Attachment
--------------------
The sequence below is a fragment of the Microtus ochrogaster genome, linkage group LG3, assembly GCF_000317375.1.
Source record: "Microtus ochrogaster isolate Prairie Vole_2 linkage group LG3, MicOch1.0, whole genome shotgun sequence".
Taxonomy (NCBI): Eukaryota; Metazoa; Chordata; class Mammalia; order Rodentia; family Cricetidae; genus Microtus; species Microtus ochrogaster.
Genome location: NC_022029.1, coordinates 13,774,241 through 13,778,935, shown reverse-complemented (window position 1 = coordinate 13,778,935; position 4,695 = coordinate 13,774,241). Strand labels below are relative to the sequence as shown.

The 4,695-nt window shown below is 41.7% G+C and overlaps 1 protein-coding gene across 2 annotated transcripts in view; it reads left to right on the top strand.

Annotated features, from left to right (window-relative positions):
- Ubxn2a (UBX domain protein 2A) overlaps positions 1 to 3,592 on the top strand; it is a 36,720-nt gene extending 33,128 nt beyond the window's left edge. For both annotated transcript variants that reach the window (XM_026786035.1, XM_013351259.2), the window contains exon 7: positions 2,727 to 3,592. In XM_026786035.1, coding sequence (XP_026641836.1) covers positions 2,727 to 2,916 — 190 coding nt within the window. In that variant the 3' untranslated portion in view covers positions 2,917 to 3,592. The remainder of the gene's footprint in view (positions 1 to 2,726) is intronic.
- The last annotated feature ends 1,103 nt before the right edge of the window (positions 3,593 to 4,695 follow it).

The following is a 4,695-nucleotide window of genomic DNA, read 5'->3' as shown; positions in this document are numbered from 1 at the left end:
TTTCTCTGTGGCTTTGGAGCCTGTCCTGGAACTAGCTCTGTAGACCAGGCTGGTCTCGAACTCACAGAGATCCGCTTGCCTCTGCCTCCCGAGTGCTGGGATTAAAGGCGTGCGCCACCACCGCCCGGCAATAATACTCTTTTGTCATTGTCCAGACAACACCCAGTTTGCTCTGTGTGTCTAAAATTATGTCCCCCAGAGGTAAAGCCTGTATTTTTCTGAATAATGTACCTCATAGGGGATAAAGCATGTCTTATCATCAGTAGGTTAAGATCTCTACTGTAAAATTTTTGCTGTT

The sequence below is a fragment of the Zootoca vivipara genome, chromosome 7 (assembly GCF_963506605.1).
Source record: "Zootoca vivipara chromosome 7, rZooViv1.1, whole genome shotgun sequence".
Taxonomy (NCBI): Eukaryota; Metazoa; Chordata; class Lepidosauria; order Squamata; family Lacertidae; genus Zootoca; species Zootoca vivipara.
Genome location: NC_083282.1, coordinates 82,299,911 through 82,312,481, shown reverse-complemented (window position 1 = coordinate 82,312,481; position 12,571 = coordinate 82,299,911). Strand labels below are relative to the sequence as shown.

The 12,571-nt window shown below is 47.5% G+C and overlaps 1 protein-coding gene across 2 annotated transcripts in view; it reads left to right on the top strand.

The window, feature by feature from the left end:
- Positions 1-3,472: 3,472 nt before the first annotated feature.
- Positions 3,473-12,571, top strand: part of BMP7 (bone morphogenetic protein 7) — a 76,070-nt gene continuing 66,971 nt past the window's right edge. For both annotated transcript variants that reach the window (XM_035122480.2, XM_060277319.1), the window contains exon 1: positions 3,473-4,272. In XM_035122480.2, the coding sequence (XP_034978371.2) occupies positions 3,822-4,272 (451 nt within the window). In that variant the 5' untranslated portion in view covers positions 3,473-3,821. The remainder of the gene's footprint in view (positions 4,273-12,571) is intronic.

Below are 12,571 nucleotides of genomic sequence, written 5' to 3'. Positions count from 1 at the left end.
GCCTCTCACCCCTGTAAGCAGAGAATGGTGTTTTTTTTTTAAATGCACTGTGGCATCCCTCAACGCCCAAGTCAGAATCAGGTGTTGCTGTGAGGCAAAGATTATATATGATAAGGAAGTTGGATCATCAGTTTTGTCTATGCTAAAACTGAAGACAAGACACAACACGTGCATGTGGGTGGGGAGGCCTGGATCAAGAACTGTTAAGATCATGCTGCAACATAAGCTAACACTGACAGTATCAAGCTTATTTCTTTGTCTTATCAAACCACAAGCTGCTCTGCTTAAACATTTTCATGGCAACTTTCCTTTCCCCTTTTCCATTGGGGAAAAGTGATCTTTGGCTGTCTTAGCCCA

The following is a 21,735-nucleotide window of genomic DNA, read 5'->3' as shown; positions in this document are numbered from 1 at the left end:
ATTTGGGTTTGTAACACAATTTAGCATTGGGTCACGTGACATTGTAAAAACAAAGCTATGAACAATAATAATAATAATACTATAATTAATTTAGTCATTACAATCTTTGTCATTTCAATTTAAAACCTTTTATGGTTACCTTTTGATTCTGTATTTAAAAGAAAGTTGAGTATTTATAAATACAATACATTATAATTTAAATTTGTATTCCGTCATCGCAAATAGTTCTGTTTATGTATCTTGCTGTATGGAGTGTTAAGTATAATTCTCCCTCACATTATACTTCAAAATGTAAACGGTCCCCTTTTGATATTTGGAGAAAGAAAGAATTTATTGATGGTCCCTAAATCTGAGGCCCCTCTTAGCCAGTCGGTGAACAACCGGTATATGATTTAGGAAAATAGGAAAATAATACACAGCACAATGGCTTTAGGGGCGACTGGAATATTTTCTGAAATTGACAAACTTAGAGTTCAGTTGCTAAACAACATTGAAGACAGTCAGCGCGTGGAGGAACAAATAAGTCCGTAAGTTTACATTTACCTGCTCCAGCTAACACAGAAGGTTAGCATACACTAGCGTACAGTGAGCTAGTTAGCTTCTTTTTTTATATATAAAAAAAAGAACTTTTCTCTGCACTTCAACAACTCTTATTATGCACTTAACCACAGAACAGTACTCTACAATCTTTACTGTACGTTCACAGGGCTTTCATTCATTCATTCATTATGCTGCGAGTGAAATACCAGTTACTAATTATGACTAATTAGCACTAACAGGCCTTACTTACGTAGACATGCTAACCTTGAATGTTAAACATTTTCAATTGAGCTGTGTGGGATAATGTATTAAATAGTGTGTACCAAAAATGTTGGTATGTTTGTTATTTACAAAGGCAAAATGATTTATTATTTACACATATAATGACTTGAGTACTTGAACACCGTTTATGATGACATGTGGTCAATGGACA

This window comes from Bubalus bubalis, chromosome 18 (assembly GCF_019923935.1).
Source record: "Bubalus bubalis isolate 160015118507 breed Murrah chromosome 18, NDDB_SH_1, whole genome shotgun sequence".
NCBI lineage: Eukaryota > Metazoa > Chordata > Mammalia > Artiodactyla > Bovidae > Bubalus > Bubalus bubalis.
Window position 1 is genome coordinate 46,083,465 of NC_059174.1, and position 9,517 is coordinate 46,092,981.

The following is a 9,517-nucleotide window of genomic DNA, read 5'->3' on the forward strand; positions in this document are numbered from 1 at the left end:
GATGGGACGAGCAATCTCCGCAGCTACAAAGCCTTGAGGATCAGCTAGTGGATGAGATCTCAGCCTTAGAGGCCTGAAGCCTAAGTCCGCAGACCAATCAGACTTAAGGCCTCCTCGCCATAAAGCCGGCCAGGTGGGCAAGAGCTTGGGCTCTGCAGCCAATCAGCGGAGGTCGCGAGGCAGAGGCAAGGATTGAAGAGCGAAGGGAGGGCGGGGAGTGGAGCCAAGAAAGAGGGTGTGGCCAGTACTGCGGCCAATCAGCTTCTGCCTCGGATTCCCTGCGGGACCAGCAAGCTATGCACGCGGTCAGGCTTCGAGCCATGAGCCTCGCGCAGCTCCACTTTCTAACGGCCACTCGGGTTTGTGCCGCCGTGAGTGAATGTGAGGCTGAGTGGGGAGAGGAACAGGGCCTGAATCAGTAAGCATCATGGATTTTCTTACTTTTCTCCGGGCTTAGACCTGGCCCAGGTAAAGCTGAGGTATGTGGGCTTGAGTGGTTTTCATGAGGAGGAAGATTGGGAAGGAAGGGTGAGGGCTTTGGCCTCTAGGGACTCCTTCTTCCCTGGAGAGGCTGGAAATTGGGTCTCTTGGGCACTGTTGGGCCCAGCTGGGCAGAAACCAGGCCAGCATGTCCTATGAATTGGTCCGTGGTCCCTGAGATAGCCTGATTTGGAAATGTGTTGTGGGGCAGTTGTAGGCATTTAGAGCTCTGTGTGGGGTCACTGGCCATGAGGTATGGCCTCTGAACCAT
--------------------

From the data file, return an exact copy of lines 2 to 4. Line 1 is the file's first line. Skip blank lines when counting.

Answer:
Source record: "Microtus ochrogaster isolate Prairie Vole_2 linkage group LG3, MicOch1.0, whole genome shotgun sequence".
Taxonomy (NCBI): Eukaryota; Metazoa; Chordata; class Mammalia; order Rodentia; family Cricetidae; genus Microtus; species Microtus ochrogaster.
Genome location: NC_022029.1, coordinates 13,774,241 through 13,778,935, shown reverse-complemented (window position 1 = coordinate 13,778,935; position 4,695 = coordinate 13,774,241). Strand labels below are relative to the sequence as shown.